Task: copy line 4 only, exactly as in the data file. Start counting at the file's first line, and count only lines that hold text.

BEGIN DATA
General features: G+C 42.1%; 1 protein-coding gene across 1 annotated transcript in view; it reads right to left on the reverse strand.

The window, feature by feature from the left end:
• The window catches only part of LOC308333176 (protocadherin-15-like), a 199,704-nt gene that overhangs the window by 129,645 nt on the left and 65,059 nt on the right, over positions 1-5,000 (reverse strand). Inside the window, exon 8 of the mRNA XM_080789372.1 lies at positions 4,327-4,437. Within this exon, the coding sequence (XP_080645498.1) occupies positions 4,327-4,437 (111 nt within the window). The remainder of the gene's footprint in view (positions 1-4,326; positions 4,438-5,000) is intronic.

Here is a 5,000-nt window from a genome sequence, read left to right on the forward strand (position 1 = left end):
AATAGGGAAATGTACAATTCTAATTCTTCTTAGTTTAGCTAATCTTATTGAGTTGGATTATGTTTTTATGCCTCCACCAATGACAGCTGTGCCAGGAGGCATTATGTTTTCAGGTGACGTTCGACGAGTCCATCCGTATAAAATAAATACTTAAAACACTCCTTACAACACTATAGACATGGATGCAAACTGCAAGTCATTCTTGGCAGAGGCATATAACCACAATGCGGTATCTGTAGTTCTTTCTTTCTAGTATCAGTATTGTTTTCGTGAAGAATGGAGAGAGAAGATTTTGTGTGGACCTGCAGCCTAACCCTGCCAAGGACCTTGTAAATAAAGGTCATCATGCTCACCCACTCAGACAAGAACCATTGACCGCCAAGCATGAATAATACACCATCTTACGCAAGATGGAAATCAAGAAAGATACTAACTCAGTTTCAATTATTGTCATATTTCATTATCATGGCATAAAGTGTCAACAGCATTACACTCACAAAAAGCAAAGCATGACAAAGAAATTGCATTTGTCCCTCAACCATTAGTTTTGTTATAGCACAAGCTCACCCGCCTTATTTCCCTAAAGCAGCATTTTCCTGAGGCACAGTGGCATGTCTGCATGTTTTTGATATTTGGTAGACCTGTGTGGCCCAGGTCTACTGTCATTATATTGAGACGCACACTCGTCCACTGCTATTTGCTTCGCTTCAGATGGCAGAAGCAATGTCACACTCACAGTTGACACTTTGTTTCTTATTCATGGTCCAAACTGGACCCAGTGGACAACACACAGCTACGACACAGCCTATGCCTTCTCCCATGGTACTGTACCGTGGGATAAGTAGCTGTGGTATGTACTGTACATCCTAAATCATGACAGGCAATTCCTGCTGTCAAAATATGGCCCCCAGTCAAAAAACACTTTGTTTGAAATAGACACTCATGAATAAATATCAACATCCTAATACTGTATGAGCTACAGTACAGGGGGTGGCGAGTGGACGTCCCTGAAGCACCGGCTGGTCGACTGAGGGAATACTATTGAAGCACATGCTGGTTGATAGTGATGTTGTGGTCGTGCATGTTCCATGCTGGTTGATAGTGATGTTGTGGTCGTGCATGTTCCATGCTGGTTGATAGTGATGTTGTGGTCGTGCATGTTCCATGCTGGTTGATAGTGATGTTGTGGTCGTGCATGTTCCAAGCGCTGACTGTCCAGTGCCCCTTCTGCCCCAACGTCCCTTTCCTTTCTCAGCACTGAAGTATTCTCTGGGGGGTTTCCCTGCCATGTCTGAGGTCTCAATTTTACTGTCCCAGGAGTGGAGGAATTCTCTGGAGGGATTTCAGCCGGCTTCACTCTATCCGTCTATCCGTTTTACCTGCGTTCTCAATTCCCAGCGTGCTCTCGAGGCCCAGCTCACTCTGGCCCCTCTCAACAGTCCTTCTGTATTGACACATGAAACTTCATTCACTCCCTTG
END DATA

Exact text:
Here is a 5,000-nt window from a genome sequence, read left to right on the forward strand (position 1 = left end):